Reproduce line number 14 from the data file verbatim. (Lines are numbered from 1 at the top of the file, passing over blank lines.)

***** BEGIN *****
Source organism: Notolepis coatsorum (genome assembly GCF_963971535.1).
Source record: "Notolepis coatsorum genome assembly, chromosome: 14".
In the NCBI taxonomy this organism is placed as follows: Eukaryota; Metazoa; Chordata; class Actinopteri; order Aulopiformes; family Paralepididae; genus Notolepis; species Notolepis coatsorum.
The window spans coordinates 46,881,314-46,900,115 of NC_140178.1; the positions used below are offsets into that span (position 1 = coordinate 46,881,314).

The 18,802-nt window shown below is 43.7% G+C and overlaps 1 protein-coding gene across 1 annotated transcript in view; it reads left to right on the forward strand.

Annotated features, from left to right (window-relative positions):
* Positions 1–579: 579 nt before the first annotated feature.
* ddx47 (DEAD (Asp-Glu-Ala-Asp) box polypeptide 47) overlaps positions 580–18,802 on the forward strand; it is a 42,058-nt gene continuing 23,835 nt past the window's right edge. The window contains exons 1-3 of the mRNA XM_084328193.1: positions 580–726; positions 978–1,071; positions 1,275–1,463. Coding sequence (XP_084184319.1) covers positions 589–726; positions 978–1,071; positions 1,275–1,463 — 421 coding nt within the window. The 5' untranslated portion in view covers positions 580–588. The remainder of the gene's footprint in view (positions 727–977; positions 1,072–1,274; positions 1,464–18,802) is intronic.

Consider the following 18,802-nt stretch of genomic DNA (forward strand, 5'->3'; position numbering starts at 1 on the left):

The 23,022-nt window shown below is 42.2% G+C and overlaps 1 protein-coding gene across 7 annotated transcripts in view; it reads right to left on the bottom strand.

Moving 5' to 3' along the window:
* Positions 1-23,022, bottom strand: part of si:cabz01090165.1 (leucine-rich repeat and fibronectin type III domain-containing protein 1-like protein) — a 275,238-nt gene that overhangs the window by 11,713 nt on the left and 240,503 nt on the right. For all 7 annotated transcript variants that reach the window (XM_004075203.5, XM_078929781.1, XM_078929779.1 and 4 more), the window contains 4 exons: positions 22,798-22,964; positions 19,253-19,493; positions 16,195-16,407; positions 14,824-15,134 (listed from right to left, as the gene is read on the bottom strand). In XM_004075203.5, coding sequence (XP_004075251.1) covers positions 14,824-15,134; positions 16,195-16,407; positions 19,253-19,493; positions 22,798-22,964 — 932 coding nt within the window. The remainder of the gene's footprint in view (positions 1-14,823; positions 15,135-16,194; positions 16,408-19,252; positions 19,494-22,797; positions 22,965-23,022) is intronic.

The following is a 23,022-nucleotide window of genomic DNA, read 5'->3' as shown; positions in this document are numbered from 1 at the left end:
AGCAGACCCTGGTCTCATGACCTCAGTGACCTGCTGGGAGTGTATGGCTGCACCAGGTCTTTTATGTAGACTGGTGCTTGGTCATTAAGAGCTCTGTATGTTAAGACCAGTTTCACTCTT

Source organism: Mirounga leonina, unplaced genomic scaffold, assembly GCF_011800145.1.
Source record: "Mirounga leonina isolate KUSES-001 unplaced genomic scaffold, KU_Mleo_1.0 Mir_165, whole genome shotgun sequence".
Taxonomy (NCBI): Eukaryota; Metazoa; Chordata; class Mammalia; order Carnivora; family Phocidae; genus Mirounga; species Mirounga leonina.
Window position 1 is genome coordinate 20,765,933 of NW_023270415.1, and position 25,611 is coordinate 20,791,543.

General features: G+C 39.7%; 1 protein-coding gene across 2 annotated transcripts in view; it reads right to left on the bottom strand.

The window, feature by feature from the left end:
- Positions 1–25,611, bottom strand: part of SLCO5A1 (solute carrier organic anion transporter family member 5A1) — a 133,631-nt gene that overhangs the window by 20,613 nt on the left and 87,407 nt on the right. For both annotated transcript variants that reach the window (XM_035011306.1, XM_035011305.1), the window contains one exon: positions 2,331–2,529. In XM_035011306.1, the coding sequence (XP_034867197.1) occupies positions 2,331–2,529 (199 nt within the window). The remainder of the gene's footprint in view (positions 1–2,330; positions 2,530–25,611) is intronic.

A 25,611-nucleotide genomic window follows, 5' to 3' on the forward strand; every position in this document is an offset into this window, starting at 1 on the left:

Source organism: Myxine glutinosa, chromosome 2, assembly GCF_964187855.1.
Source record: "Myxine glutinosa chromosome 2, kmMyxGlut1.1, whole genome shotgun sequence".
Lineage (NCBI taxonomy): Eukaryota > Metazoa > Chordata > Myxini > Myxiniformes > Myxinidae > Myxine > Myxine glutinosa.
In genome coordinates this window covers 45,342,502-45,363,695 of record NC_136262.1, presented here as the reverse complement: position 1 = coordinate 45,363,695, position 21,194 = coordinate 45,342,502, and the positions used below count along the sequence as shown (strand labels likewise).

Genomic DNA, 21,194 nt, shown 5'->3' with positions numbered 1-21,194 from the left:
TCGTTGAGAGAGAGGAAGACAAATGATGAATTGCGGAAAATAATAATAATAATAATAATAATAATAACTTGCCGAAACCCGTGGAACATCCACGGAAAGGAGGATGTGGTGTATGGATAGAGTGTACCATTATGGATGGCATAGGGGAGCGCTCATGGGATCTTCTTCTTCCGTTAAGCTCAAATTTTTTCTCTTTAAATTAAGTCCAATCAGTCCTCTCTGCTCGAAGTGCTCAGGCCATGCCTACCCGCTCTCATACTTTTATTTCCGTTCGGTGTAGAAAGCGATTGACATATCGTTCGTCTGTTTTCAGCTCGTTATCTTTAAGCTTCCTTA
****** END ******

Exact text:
AGCAGACCCTGGTCTCATGACCTCAGTGACCTGCTGGGAGTGTATGGCTGCACCAGGTCTTTTATGTAGACTGGTGCTTGGTCATTAAGAGCTCTGTATGTTAAGACCAGTTTCACTCTT